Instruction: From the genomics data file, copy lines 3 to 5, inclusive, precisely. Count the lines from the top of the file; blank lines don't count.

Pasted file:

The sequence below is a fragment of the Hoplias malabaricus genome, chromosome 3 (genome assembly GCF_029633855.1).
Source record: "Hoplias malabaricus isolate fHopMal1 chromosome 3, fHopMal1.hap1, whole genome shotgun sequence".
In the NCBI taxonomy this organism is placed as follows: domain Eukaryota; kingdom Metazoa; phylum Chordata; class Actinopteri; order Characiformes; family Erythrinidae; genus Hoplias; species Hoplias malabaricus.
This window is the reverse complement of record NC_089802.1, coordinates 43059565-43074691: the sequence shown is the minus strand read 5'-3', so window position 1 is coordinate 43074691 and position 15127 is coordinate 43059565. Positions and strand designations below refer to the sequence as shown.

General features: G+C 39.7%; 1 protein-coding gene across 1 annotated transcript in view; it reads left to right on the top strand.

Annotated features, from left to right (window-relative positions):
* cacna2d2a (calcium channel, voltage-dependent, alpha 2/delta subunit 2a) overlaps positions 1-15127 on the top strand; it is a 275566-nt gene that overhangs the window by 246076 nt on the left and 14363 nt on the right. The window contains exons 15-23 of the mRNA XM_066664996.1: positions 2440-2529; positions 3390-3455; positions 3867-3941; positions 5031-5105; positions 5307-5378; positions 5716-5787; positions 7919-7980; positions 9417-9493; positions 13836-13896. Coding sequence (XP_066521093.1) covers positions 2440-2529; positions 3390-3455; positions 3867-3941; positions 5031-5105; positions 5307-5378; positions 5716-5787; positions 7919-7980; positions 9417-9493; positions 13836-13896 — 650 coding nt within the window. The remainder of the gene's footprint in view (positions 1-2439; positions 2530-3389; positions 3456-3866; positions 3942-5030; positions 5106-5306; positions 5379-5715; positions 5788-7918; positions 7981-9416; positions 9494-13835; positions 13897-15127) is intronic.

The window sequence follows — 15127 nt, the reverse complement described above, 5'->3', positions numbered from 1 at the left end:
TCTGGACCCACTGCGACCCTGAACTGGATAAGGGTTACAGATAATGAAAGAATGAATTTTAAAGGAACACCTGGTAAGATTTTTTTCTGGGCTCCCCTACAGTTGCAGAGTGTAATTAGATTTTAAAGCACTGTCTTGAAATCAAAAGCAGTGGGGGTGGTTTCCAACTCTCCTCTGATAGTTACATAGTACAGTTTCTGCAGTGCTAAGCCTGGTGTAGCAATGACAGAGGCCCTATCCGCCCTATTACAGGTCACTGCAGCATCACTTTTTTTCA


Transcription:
In the NCBI taxonomy this organism is placed as follows: domain Eukaryota; kingdom Metazoa; phylum Chordata; class Actinopteri; order Characiformes; family Erythrinidae; genus Hoplias; species Hoplias malabaricus.
This window is the reverse complement of record NC_089802.1, coordinates 43059565-43074691: the sequence shown is the minus strand read 5'-3', so window position 1 is coordinate 43074691 and position 15127 is coordinate 43059565. Positions and strand designations below refer to the sequence as shown.

General features: G+C 39.7%; 1 protein-coding gene across 1 annotated transcript in view; it reads left to right on the top strand.